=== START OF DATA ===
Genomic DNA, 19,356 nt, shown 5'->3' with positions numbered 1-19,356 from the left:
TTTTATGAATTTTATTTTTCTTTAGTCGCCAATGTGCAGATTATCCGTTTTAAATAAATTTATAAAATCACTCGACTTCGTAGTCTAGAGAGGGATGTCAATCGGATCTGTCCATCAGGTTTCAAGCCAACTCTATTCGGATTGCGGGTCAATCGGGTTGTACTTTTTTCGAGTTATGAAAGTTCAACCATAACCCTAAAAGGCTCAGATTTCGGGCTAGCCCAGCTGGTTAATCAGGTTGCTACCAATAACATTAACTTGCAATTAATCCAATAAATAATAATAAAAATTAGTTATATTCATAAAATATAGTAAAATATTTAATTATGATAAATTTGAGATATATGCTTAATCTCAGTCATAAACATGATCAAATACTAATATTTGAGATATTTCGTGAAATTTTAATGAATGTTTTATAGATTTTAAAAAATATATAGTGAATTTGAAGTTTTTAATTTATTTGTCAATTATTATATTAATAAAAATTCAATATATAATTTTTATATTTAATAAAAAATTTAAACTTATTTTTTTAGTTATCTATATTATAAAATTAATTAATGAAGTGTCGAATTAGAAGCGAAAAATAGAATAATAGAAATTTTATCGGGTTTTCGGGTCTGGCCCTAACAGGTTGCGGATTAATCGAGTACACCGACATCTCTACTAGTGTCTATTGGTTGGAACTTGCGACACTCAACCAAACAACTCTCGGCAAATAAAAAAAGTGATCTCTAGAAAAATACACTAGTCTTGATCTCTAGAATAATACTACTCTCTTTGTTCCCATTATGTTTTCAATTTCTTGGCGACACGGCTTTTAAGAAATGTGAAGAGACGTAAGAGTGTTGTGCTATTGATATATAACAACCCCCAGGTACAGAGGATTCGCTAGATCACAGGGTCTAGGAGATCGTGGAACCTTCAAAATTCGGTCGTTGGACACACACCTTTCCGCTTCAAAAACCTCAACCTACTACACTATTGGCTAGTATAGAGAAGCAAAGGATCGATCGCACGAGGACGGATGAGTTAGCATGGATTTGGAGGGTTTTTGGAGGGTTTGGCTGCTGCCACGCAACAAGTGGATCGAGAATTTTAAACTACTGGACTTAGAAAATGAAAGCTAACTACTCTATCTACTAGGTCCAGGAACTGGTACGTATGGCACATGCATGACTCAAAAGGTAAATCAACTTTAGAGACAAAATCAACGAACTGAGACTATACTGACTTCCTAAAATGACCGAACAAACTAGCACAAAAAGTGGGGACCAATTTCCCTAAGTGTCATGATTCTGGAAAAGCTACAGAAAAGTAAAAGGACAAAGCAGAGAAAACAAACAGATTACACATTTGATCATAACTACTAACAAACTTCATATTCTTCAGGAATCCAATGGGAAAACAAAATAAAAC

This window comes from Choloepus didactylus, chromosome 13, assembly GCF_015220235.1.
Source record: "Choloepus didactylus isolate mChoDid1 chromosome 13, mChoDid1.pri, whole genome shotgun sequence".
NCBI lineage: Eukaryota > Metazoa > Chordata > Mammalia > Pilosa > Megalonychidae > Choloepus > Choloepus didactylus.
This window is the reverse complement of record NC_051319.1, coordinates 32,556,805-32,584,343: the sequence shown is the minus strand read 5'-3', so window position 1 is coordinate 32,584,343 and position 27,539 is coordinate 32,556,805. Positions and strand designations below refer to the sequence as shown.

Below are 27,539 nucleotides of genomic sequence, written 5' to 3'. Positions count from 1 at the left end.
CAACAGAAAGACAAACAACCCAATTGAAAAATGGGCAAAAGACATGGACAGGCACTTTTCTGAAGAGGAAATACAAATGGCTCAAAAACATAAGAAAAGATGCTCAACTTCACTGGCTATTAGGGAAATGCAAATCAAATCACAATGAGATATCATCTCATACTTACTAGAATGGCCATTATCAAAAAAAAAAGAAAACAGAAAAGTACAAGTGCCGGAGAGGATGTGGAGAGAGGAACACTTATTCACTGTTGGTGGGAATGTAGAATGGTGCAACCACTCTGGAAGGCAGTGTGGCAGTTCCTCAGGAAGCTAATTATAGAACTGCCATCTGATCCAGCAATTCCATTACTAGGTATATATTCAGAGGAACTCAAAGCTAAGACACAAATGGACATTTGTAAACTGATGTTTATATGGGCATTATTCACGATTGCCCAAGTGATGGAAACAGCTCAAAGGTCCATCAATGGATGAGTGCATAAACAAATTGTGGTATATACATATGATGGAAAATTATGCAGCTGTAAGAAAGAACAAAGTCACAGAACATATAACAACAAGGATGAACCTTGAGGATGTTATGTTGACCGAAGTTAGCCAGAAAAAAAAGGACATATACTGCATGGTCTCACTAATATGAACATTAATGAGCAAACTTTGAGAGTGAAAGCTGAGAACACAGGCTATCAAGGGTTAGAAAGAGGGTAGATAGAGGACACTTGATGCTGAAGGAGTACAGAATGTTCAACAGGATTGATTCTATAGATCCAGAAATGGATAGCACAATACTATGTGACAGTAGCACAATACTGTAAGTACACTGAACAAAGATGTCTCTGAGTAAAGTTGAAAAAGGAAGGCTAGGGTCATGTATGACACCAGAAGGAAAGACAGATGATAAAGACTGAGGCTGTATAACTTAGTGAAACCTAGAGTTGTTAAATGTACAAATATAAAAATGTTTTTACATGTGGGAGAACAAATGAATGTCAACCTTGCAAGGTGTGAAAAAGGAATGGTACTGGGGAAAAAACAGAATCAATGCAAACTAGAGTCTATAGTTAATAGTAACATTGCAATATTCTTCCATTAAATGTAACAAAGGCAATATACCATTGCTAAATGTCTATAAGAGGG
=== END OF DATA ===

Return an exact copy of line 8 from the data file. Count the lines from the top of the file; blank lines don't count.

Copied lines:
CAACAGAAAGACAAACAACCCAATTGAAAAATGGGCAAAAGACATGGACAGGCACTTTTCTGAAGAGGAAATACAAATGGCTCAAAAACATAAGAAAAGATGCTCAACTTCACTGGCTATTAGGGAAATGCAAATCAAATCACAATGAGATATCATCTCATACTTACTAGAATGGCCATTATCAAAAAAAAAAGAAAACAGAAAAGTACAAGTGCCGGAGAGGATGTGGAGAGAGGAACACTTATTCACTGTTGGTGGGAATGTAGAATGGTGCAACCACTCTGGAAGGCAGTGTGGCAGTTCCTCAGGAAGCTAATTATAGAACTGCCATCTGATCCAGCAATTCCATTACTAGGTATATATTCAGAGGAACTCAAAGCTAAGACACAAATGGACATTTGTAAACTGATGTTTATATGGGCATTATTCACGATTGCCCAAGTGATGGAAACAGCTCAAAGGTCCATCAATGGATGAGTGCATAAACAAATTGTGGTATATACATATGATGGAAAATTATGCAGCTGTAAGAAAGAACAAAGTCACAGAACATATAACAACAAGGATGAACCTTGAGGATGTTATGTTGACCGAAGTTAGCCAGAAAAAAAAGGACATATACTGCATGGTCTCACTAATATGAACATTAATGAGCAAACTTTGAGAGTGAAAGCTGAGAACACAGGCTATCAAGGGTTAGAAAGAGGGTAGATAGAGGACACTTGATGCTGAAGGAGTACAGAATGTTCAACAGGATTGATTCTATAGATCCAGAAATGGATAGCACAATACTATGTGACAGTAGCACAATACTGTAAGTACACTGAACAAAGATGTCTCTGAGTAAAGTTGAAAAAGGAAGGCTAGGGTCATGTATGACACCAGAAGGAAAGACAGATGATAAAGACTGAGGCTGTATAACTTAGTGAAACCTAGAGTTGTTAAATGTACAAATATAAAAATGTTTTTACATGTGGGAGAACAAATGAATGTCAACCTTGCAAGGTGTGAAAAAGGAATGGTACTGGGGAAAAAACAGAATCAATGCAAACTAGAGTCTATAGTTAATAGTAACATTGCAATATTCTTCCATTAAATGTAACAAAGGCAATATACCATTGCTAAATGTCTATAAGAGGG